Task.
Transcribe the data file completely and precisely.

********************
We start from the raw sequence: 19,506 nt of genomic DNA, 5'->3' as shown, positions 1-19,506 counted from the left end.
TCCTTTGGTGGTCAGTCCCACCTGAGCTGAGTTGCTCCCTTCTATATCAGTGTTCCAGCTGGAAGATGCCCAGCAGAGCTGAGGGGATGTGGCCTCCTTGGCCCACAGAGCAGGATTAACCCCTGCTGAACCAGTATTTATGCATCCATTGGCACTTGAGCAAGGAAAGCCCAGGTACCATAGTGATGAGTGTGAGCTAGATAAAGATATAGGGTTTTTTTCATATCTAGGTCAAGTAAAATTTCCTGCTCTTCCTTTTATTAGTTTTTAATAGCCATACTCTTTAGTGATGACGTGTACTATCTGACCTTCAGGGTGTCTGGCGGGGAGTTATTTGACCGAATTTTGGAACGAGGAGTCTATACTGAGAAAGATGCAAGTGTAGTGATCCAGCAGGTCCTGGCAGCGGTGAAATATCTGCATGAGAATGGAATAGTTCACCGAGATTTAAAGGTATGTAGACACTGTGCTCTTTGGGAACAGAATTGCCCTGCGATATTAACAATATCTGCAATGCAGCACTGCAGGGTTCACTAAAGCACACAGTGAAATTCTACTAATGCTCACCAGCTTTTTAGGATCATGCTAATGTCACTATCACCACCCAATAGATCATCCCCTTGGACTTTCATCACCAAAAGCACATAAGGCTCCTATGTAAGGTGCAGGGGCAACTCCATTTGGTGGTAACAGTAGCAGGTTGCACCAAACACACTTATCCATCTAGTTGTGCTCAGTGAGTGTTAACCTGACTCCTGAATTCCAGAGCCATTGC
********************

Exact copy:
We start from the raw sequence: 19,506 nt of genomic DNA, 5'->3' as shown, positions 1-19,506 counted from the left end.
TCCTTTGGTGGTCAGTCCCACCTGAGCTGAGTTGCTCCCTTCTATATCAGTGTTCCAGCTGGAAGATGCCCAGCAGAGCTGAGGGGATGTGGCCTCCTTGGCCCACAGAGCAGGATTAACCCCTGCTGAACCAGTATTTATGCATCCATTGGCACTTGAGCAAGGAAAGCCCAGGTACCATAGTGATGAGTGTGAGCTAGATAAAGATATAGGGTTTTTTTCATATCTAGGTCAAGTAAAATTTCCTGCTCTTCCTTTTATTAGTTTTTAATAGCCATACTCTTTAGTGATGACGTGTACTATCTGACCTTCAGGGTGTCTGGCGGGGAGTTATTTGACCGAATTTTGGAACGAGGAGTCTATACTGAGAAAGATGCAAGTGTAGTGATCCAGCAGGTCCTGGCAGCGGTGAAATATCTGCATGAGAATGGAATAGTTCACCGAGATTTAAAGGTATGTAGACACTGTGCTCTTTGGGAACAGAATTGCCCTGCGATATTAACAATATCTGCAATGCAGCACTGCAGGGTTCACTAAAGCACACAGTGAAATTCTACTAATGCTCACCAGCTTTTTAGGATCATGCTAATGTCACTATCACCACCCAATAGATCATCCCCTTGGACTTTCATCACCAAAAGCACATAAGGCTCCTATGTAAGGTGCAGGGGCAACTCCATTTGGTGGTAACAGTAGCAGGTTGCACCAAACACACTTATCCATCTAGTTGTGCTCAGTGAGTGTTAACCTGACTCCTGAATTCCAGAGCCATTGC